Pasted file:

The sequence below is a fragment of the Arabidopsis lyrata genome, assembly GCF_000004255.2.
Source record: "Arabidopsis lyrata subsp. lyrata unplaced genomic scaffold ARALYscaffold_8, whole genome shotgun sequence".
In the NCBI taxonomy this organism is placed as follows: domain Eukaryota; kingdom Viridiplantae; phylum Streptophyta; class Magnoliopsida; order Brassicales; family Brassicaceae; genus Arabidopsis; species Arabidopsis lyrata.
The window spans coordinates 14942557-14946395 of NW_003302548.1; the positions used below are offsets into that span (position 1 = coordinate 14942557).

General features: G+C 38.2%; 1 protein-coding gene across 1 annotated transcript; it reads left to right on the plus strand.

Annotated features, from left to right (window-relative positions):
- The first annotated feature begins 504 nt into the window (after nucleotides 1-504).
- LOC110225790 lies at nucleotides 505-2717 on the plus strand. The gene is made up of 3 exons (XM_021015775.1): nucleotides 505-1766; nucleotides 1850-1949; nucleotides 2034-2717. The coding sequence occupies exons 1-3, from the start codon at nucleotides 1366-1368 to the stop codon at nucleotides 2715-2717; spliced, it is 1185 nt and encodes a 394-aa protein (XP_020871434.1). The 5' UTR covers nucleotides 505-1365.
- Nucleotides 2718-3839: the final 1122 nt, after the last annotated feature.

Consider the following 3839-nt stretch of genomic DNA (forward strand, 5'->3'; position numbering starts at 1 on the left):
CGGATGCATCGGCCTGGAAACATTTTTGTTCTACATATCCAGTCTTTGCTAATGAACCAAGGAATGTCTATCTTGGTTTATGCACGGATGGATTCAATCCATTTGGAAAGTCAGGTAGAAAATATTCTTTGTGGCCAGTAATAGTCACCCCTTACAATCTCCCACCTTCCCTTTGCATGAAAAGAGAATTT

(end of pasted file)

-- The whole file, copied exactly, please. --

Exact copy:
The sequence below is a fragment of the Arabidopsis lyrata genome, assembly GCF_000004255.2.
Source record: "Arabidopsis lyrata subsp. lyrata unplaced genomic scaffold ARALYscaffold_8, whole genome shotgun sequence".
In the NCBI taxonomy this organism is placed as follows: domain Eukaryota; kingdom Viridiplantae; phylum Streptophyta; class Magnoliopsida; order Brassicales; family Brassicaceae; genus Arabidopsis; species Arabidopsis lyrata.
The window spans coordinates 14942557-14946395 of NW_003302548.1; the positions used below are offsets into that span (position 1 = coordinate 14942557).

General features: G+C 38.2%; 1 protein-coding gene across 1 annotated transcript; it reads left to right on the plus strand.

Annotated features, from left to right (window-relative positions):
- The first annotated feature begins 504 nt into the window (after nucleotides 1-504).
- LOC110225790 lies at nucleotides 505-2717 on the plus strand. The gene is made up of 3 exons (XM_021015775.1): nucleotides 505-1766; nucleotides 1850-1949; nucleotides 2034-2717. The coding sequence occupies exons 1-3, from the start codon at nucleotides 1366-1368 to the stop codon at nucleotides 2715-2717; spliced, it is 1185 nt and encodes a 394-aa protein (XP_020871434.1). The 5' UTR covers nucleotides 505-1365.
- Nucleotides 2718-3839: the final 1122 nt, after the last annotated feature.

Consider the following 3839-nt stretch of genomic DNA (forward strand, 5'->3'; position numbering starts at 1 on the left):
CGGATGCATCGGCCTGGAAACATTTTTGTTCTACATATCCAGTCTTTGCTAATGAACCAAGGAATGTCTATCTTGGTTTATGCACGGATGGATTCAATCCATTTGGAAAGTCAGGTAGAAAATATTCTTTGTGGCCAGTAATAGTCACCCCTTACAATCTCCCACCTTCCCTTTGCATGAAAAGAGAATTT